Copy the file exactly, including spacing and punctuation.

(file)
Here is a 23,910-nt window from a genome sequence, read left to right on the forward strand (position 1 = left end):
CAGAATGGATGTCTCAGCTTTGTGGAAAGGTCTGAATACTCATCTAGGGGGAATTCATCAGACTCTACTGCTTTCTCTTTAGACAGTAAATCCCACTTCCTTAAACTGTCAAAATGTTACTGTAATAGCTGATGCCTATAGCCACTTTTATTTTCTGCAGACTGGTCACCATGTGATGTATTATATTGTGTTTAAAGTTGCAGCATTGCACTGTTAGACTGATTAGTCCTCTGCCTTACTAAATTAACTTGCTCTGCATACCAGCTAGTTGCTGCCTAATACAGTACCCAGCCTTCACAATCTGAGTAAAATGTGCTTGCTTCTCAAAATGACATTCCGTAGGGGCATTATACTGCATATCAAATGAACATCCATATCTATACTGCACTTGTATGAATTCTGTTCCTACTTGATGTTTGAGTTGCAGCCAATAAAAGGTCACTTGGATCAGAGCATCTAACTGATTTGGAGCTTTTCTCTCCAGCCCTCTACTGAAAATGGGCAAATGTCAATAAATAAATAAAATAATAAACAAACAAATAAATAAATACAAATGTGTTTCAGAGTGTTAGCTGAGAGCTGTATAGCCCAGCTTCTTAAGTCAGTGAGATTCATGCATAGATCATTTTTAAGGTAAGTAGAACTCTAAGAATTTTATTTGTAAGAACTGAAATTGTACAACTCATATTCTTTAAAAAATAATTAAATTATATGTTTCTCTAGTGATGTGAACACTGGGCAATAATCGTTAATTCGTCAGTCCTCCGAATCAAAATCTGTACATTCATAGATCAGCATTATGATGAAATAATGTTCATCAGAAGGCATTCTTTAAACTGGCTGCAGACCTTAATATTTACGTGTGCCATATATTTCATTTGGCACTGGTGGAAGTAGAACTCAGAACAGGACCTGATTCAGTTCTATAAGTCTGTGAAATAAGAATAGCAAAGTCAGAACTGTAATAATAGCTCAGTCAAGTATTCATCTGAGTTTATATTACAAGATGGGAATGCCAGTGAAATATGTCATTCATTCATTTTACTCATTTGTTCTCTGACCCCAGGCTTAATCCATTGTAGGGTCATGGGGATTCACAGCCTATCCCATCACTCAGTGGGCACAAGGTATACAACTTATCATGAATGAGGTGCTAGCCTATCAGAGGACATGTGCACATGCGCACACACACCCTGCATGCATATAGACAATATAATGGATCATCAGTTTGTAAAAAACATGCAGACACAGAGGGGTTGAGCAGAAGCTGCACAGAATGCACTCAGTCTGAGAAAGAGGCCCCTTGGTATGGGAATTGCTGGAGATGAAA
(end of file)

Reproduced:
Here is a 23,910-nt window from a genome sequence, read left to right on the forward strand (position 1 = left end):
CAGAATGGATGTCTCAGCTTTGTGGAAAGGTCTGAATACTCATCTAGGGGGAATTCATCAGACTCTACTGCTTTCTCTTTAGACAGTAAATCCCACTTCCTTAAACTGTCAAAATGTTACTGTAATAGCTGATGCCTATAGCCACTTTTATTTTCTGCAGACTGGTCACCATGTGATGTATTATATTGTGTTTAAAGTTGCAGCATTGCACTGTTAGACTGATTAGTCCTCTGCCTTACTAAATTAACTTGCTCTGCATACCAGCTAGTTGCTGCCTAATACAGTACCCAGCCTTCACAATCTGAGTAAAATGTGCTTGCTTCTCAAAATGACATTCCGTAGGGGCATTATACTGCATATCAAATGAACATCCATATCTATACTGCACTTGTATGAATTCTGTTCCTACTTGATGTTTGAGTTGCAGCCAATAAAAGGTCACTTGGATCAGAGCATCTAACTGATTTGGAGCTTTTCTCTCCAGCCCTCTACTGAAAATGGGCAAATGTCAATAAATAAATAAAATAATAAACAAACAAATAAATAAATACAAATGTGTTTCAGAGTGTTAGCTGAGAGCTGTATAGCCCAGCTTCTTAAGTCAGTGAGATTCATGCATAGATCATTTTTAAGGTAAGTAGAACTCTAAGAATTTTATTTGTAAGAACTGAAATTGTACAACTCATATTCTTTAAAAAATAATTAAATTATATGTTTCTCTAGTGATGTGAACACTGGGCAATAATCGTTAATTCGTCAGTCCTCCGAATCAAAATCTGTACATTCATAGATCAGCATTATGATGAAATAATGTTCATCAGAAGGCATTCTTTAAACTGGCTGCAGACCTTAATATTTACGTGTGCCATATATTTCATTTGGCACTGGTGGAAGTAGAACTCAGAACAGGACCTGATTCAGTTCTATAAGTCTGTGAAATAAGAATAGCAAAGTCAGAACTGTAATAATAGCTCAGTCAAGTATTCATCTGAGTTTATATTACAAGATGGGAATGCCAGTGAAATATGTCATTCATTCATTTTACTCATTTGTTCTCTGACCCCAGGCTTAATCCATTGTAGGGTCATGGGGATTCACAGCCTATCCCATCACTCAGTGGGCACAAGGTATACAACTTATCATGAATGAGGTGCTAGCCTATCAGAGGACATGTGCACATGCGCACACACACCCTGCATGCATATAGACAATATAATGGATCATCAGTTTGTAAAAAACATGCAGACACAGAGGGGTTGAGCAGAAGCTGCACAGAATGCACTCAGTCTGAGAAAGAGGCCCCTTGGTATGGGAATTGCTGGAGATGAAA